Combination Products are regulated by various governing agencies, depending on where you plan to market them. Each will have its own set of complex rules and requirements. In this global marketplace, remaining compliant in an efficient and effective manner can be a very complicated puzzle to piece together.

For the United States of America, the US Food & Drug Administration (FDA) is the governing force. To serve as a focal point for all issues related to combination products, in 2002, the FDA created the Office of Combination Products (OCP). This office maintains compliance to all combination product related regulations and enforces the regulations outlined in the Current Good Manufacturing Practices (cGMP), which ensures that they are manufactured in a quality controlled environment.

For the European Union, the European Commission (EC) is the governing agency for combination products. Like the FDA’s OCP, the EC establishes and enforces combination product regulations for the safety of their constituents.


The European Parliament created and enforced the new Medical Device Regulation (MDR) and In Vitro Diagnostic Regulation (IVDR) in April 2017, replacing the Medical Device Directives (MDD) and the EU’s current Directive on in vitro diagnostic medical devices, in an effort to keep pace with the tremendous advancements and innovations in science and technology, to better protect patient safety, and to enhance transparency. It provides medical device manufacturers with a three-year window to implement compliance efforts before the May 2020 date of application (DOA) of the MDR and May 2022 DOA of the IVDR. Any medical device that is to be newly placed on the EU market after this date must comply with these new regulations.

Some notable changes in regulation as we switch from the MDD to the MDR and IVDR:

  • There is a broadening of the number and types of devices that are covered by the MDR. Cosmetic devices, as well as devices that have an ancillary use (e.g. devices that sterilize medical equipment), contact lenses and equipment for liposuction are now regulated under the MDR. Specifically, the MDR now officially defines a “medical device” as any “instrument, apparatus, appliance, software, implant, reagent, material, or other article intended by the manufacturer to be used, alone or in combination, for human being for one or more of the following specific medical purposes:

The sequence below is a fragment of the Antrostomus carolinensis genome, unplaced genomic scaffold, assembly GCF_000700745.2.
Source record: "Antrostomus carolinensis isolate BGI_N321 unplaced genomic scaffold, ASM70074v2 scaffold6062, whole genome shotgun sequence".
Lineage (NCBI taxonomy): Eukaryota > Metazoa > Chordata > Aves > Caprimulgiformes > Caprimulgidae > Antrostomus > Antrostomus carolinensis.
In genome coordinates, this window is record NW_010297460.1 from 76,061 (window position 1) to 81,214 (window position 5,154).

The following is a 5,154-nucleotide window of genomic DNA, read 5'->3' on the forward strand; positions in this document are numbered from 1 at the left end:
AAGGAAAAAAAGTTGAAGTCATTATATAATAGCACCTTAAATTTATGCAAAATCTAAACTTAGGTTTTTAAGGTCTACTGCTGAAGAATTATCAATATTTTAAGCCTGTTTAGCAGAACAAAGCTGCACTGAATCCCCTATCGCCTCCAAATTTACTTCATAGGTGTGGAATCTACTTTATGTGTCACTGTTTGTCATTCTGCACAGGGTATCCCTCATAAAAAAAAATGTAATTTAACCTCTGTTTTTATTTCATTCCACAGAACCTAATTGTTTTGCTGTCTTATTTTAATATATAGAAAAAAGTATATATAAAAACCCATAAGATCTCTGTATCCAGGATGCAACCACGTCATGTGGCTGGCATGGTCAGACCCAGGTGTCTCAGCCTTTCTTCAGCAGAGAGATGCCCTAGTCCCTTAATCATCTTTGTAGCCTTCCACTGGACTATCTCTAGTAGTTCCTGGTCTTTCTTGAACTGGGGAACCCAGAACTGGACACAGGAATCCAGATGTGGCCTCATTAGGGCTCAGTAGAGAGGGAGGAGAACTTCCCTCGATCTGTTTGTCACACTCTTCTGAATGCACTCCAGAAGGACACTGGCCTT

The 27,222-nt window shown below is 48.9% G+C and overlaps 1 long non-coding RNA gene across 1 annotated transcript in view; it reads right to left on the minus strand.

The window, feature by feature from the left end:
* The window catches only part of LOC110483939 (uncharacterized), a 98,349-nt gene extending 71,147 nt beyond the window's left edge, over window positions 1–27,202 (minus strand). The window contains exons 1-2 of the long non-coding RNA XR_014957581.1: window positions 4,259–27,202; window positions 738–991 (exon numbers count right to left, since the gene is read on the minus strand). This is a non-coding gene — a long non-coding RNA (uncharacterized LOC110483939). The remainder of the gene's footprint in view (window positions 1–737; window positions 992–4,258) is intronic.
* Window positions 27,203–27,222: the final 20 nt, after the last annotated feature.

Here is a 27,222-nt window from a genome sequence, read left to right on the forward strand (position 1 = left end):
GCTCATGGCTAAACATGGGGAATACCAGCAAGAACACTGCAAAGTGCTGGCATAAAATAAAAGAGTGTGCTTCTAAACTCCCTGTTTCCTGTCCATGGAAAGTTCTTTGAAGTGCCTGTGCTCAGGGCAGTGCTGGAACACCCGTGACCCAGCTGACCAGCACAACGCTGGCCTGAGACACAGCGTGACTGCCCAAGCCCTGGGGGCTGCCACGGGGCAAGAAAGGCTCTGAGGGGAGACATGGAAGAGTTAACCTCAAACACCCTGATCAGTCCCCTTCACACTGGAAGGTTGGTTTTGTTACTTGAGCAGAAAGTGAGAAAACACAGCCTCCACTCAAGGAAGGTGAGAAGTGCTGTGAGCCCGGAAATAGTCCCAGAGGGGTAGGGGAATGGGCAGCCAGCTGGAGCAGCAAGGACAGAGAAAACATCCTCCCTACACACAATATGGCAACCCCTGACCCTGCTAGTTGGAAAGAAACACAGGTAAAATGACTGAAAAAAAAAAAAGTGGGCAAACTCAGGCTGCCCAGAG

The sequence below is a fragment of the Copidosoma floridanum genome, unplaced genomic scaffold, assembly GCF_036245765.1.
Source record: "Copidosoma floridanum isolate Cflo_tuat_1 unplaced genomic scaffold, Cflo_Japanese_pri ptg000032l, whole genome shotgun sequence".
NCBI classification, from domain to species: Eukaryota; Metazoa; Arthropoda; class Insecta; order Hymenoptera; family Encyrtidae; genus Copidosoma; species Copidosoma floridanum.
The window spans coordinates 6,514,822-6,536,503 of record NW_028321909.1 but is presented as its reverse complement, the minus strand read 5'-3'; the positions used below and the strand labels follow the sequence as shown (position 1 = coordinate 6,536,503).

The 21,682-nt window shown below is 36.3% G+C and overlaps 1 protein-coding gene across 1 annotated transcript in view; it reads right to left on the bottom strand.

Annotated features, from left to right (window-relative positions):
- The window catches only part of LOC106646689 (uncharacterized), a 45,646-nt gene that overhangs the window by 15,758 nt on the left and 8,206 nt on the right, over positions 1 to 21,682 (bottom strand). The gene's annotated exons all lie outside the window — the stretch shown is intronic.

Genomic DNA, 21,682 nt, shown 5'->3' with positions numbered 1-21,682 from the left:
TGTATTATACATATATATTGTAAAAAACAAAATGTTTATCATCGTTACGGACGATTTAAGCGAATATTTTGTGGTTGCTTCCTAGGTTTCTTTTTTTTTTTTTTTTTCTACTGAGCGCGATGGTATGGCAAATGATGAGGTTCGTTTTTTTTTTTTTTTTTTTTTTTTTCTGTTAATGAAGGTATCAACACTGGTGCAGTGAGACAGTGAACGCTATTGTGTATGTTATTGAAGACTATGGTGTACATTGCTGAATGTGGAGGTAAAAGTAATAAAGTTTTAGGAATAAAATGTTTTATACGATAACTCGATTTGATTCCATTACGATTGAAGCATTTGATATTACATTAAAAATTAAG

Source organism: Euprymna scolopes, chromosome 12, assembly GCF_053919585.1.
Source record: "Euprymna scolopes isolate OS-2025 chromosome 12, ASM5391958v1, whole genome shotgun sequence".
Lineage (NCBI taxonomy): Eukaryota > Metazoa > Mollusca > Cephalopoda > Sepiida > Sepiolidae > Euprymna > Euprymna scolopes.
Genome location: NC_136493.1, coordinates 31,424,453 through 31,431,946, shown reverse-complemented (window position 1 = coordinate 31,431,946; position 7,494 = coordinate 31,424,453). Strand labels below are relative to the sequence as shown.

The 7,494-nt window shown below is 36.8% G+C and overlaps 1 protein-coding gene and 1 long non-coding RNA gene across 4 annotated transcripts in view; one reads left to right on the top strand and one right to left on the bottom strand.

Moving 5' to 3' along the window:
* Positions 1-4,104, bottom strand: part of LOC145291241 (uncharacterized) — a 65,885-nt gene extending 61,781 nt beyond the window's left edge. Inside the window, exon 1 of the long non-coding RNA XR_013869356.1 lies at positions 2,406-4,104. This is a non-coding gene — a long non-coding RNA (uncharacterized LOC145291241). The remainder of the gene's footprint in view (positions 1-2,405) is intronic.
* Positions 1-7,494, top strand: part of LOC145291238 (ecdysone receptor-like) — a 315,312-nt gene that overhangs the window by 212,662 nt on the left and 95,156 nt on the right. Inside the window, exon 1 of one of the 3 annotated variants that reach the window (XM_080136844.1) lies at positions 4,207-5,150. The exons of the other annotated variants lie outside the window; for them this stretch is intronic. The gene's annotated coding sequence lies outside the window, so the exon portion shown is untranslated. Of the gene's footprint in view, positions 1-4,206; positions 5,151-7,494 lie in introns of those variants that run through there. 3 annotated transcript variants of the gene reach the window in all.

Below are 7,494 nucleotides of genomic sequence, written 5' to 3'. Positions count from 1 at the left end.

1. Diagnosis, prevention, monitoring, predication, prognosis, treatment or alleviation of disease.
    2. Diagnosis, monitoring, treatment, alleviation of, or compensation for, and injury or disability.
    3. Investigation, replacement, or modification of an anatomical, physiological, or pathological process or state.
    4. Providing information by means of in-vitro examination of specimens derived from a human body, including organ, blood and tissue donations.
  • With changes to the device classification rules, some devices are being reclassified to a higher risk class, such as surgical meshes and spinal implants, requiring more stringent and longer reviews as well as an increased need for clinical data. In fact, most software that was previously classified as a Class I medical device and self-certified will require Notified Body review under the MDR.
  • The inclusion of a Unique Device Identification (UDI) mandate is another big change under the MDR. This will help make devices identifiable throughout the supply chain and sales region. Two identifiers are required, a device identifier that indicates the manufacturer and device, and a production identifier that indicates the production series/product batch.